SustainUS is a US Youth Network for Sustainable Development, with a delegation of seventeen young people from across the country represented in Poland. They are part of the larger International Youth Delegation present at the UNFCCC Conference of the Parties (COP) in Poznan, Poland. Together, the international youth delegation consists of over 500 young activists representing 54 different countries from six continents (Antarctic youth have not yet surfaced). SustainUS and their international partners are attending the Conference to voice the opinions of the over 50% of the global population under the age of 30, the largest constituency on Earth.
The negotiations taking place in Poznan are progressing much the way you might suspect — developing countries arguing with developed countries about what is needed to protect our future. The process of international negotiations is a slow one, but vital to ensure that necessary commitments are made to protect our collective future. While most of the happenings here are identical to those in years past, there are also a few big policy surprises and important developments to note.
First, the Alliance of Small Island States (AOSIS) and the Least Developed Countries (LDCs) have found their voice in a very big way. Both negotiating blocs presented emissions reductions targets on Wednesday that are substantially more ambitious than have been proposed by anybody thus far. AOSIS and LDCs both reinforced the need for the concentration of carbon dioxide equivalence to stabilize at or below 350ppm and AOSIS made a submission mandating total atmospheric warming to less than 1.5 degrees C, with developed (Annex-I) countries reducing GHG emissions 95% below 1990 levels by 2050. Two degrees C is no longer seen as an equitable target; as it would leave devastation in its wake for many small island states and other vulnerable countries.
Secondly, the EU is no longer the leader on climate change that it has been in the past. Some countries within the EU are still strong, but as a whole, the EU has weakened its position, in large part to Polish, Italian, and German backpedaling at the EU climate package negotiations currently happening in Brussels. One specific element that has been weakened are 2020 emissions reductions targets, with the EU backing down from its support for the 25-40% emissions cuts that the IPCC suggests. The UK has offered one shining bit of hope in the midst of the EU’s backwards thinking, committing itself to 42% emission reductions by 2020 below 1990 levels, pending a strong multilateral agreement. That cut would decrease emissions by (a still formidable) 34% by 2020 if there isn’t any multilateral agreement. Of course there are bound to be loopholes and problems with these targets, but, overall, it is a large victory for all of us who want to see meaningful climate action. Hopefully this will encourage the EU to adopt a target of 30% by 2020 in Brussels.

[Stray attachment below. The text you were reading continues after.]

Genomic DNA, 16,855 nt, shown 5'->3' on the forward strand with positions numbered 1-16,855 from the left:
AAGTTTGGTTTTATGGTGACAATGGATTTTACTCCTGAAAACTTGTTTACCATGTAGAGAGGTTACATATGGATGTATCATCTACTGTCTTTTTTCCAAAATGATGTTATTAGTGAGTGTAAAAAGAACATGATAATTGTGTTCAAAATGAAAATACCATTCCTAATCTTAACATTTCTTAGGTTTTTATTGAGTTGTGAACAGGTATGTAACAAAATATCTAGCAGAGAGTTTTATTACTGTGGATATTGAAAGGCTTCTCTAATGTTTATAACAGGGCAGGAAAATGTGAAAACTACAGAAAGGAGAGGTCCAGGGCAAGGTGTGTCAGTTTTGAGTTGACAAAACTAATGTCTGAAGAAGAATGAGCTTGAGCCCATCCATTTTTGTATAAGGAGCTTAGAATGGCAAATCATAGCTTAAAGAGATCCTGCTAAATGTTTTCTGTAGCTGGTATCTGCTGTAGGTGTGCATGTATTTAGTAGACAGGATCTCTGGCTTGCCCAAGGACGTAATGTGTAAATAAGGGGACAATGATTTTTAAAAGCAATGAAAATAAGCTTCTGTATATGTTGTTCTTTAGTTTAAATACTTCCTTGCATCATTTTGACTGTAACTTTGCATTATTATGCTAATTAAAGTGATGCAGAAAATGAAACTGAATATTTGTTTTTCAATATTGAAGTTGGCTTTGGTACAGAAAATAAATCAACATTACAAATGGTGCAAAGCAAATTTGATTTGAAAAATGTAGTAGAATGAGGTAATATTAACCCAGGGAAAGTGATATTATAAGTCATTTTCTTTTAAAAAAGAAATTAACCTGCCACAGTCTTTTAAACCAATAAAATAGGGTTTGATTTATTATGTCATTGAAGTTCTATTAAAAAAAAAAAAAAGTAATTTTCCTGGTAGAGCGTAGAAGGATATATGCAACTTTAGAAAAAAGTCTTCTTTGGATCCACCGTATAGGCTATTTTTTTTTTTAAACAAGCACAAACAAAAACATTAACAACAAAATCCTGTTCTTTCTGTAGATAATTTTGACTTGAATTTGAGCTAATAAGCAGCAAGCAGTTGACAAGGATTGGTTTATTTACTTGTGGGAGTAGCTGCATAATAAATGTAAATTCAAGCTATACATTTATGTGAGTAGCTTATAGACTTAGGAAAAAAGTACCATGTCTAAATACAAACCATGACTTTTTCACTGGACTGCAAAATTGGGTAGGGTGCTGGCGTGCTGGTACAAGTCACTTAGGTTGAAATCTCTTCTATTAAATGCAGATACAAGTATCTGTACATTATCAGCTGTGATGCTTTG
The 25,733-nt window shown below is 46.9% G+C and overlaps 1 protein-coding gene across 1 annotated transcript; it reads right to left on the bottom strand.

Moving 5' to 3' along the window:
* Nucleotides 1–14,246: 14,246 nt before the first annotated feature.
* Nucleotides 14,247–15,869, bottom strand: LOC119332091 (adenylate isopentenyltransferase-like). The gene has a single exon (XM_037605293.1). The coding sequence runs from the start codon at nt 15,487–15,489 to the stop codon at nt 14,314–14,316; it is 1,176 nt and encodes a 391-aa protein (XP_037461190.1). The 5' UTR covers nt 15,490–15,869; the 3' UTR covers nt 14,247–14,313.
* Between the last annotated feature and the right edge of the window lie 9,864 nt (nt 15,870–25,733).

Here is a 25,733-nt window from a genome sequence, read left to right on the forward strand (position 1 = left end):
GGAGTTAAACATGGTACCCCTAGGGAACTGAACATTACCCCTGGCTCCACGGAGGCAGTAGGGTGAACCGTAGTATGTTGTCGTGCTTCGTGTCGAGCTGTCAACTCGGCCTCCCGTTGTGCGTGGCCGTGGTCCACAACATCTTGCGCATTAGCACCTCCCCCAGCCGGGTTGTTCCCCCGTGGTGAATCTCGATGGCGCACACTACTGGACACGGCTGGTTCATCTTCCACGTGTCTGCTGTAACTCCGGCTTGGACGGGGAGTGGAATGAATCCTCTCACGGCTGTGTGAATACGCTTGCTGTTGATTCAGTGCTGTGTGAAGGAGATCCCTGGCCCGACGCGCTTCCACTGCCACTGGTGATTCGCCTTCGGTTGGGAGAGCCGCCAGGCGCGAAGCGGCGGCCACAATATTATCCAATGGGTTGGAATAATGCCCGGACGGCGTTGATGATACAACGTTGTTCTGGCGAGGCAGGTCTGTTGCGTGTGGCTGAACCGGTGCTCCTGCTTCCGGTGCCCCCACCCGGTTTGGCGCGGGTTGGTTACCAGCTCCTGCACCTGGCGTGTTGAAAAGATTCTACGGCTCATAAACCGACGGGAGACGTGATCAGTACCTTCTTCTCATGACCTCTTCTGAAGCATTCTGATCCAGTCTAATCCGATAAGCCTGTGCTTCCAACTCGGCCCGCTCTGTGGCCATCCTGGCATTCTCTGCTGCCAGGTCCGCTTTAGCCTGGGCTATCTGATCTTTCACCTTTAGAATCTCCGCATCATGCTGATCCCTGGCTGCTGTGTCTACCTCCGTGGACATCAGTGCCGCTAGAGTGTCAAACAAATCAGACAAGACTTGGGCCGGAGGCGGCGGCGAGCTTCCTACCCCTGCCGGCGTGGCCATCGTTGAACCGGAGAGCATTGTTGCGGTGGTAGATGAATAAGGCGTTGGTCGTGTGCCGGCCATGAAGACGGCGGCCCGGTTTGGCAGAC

And third, countries are very much aware of and excited for the Obama administration. Not surprisingly, the US State Department delegation has hardly budged from the same obstructionist stance that they’ve been ridiculed for in the past. Dr. Harlon Watson, a political appointee by the Bush Administration and lead negotiator in Poznan, has continued to reject emissions targets with base years attached, and is working with U.S. allies (Australia, Canada, Japan, New Zealand) to stall negotiations. These actions actively jeopardize our future. Those at the Conference fighting for a safe climate – governments, NGOs, and business alike – all await the first of the interim negotiations, beginning at the end of March in Bonn, to truly begin working with the U.S. on a strong Copenhagen agreement.
Come January 20th, Barack Obama will write a new chapter in America’s leadership on climate change. Barack Obama’s statement presented at the Governor’s Global Climate Summit was a groundbreaking moment in international cooperation for the United States. By acknowledging that climate change is an urgent problem and that America has a responsibility to take global leadership, Barack Obama has done more to promote international confidence in global cooperation and a post-2012 global climate treaty in a four-minute video clip than George Bush has done in eight years in the oval office.
In order to ensure that talks don’t crumble before a renewed effort at collaboration can happen with Obama’s team, American youth are here to pressure countries into action. The youth voice is essential in these meetings, since our generation will be living with the consequences of the decisions that are made now. Youth can approach this issue without the obligations and vested interests that negotiators are subject to. This ability gives us great power to respond to developments at the COP at a moment’s notice. We bring humanity and reality to these meetings and remind the negotiators that their decisions have lasting impacts on our generation, and every generation to come.
In particular, we call for American leadership (a seeming oxymoron at these talks) on a climate agreement. We call for the United States to push for a strong negotiating mandate coming out of Poznan that includes meaningful proposals on mitigation measures, adaptation, financing, and technology transfer. Since our appointed ambassadors refuse to acknowledge the change we need, we are taking matters into our own hands. Starting next week, the SustainUS youth delegation will enter into discussions with other countries’ negotiators. We will be representing the change in climate policy that Americans called for overwhelmingly at the ballot box in November, because we feel we represent the American people better than the State Department at these negotiations. We will proceed by discussing concrete policy solutions with these parties, focusing on limiting global temperature rises to 1.5 degrees C. We are taking back our future, one conversation at a time.